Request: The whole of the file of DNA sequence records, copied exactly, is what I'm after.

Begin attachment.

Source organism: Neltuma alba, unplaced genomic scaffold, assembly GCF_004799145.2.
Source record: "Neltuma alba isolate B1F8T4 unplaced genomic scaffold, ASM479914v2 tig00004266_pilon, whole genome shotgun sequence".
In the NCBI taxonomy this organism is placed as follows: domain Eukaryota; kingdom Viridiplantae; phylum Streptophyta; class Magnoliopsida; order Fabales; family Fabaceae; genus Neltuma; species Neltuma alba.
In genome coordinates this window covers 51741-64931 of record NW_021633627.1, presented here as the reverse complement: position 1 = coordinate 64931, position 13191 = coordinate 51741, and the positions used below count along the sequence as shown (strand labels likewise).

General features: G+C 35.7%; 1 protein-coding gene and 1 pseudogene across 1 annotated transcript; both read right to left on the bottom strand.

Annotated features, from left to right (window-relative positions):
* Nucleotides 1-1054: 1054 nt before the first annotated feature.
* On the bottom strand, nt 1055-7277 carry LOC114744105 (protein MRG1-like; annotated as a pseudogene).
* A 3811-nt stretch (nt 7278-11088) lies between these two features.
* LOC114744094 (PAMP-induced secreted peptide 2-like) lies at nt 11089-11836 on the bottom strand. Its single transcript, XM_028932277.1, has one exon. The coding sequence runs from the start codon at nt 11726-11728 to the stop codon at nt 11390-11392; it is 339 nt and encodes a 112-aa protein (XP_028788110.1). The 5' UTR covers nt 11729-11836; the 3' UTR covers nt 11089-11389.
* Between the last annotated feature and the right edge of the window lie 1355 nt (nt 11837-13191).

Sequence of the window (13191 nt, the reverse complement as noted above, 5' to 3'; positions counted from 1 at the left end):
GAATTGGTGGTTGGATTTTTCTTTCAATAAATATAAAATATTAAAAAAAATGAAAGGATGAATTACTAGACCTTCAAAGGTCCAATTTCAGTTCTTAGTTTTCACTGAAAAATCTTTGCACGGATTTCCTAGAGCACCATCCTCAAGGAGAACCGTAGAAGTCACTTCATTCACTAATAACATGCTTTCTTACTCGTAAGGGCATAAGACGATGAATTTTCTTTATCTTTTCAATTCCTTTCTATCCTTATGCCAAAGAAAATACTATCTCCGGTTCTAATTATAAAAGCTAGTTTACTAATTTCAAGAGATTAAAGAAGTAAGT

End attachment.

Source organism: Neltuma alba, unplaced genomic scaffold, assembly GCF_004799145.2.
Source record: "Neltuma alba isolate B1F8T4 unplaced genomic scaffold, ASM479914v2 tig00004266_pilon, whole genome shotgun sequence".
In the NCBI taxonomy this organism is placed as follows: domain Eukaryota; kingdom Viridiplantae; phylum Streptophyta; class Magnoliopsida; order Fabales; family Fabaceae; genus Neltuma; species Neltuma alba.
In genome coordinates this window covers 51741-64931 of record NW_021633627.1, presented here as the reverse complement: position 1 = coordinate 64931, position 13191 = coordinate 51741, and the positions used below count along the sequence as shown (strand labels likewise).

General features: G+C 35.7%; 1 protein-coding gene and 1 pseudogene across 1 annotated transcript; both read right to left on the bottom strand.

Annotated features, from left to right (window-relative positions):
* Nucleotides 1-1054: 1054 nt before the first annotated feature.
* On the bottom strand, nt 1055-7277 carry LOC114744105 (protein MRG1-like; annotated as a pseudogene).
* A 3811-nt stretch (nt 7278-11088) lies between these two features.
* LOC114744094 (PAMP-induced secreted peptide 2-like) lies at nt 11089-11836 on the bottom strand. Its single transcript, XM_028932277.1, has one exon. The coding sequence runs from the start codon at nt 11726-11728 to the stop codon at nt 11390-11392; it is 339 nt and encodes a 112-aa protein (XP_028788110.1). The 5' UTR covers nt 11729-11836; the 3' UTR covers nt 11089-11389.
* Between the last annotated feature and the right edge of the window lie 1355 nt (nt 11837-13191).

Sequence of the window (13191 nt, the reverse complement as noted above, 5' to 3'; positions counted from 1 at the left end):
GAATTGGTGGTTGGATTTTTCTTTCAATAAATATAAAATATTAAAAAAAATGAAAGGATGAATTACTAGACCTTCAAAGGTCCAATTTCAGTTCTTAGTTTTCACTGAAAAATCTTTGCACGGATTTCCTAGAGCACCATCCTCAAGGAGAACCGTAGAAGTCACTTCATTCACTAATAACATGCTTTCTTACTCGTAAGGGCATAAGACGATGAATTTTCTTTATCTTTTCAATTCCTTTCTATCCTTATGCCAAAGAAAATACTATCTCCGGTTCTAATTATAAAAGCTAGTTTACTAATTTCAAGAGATTAAAGAAGTAAGT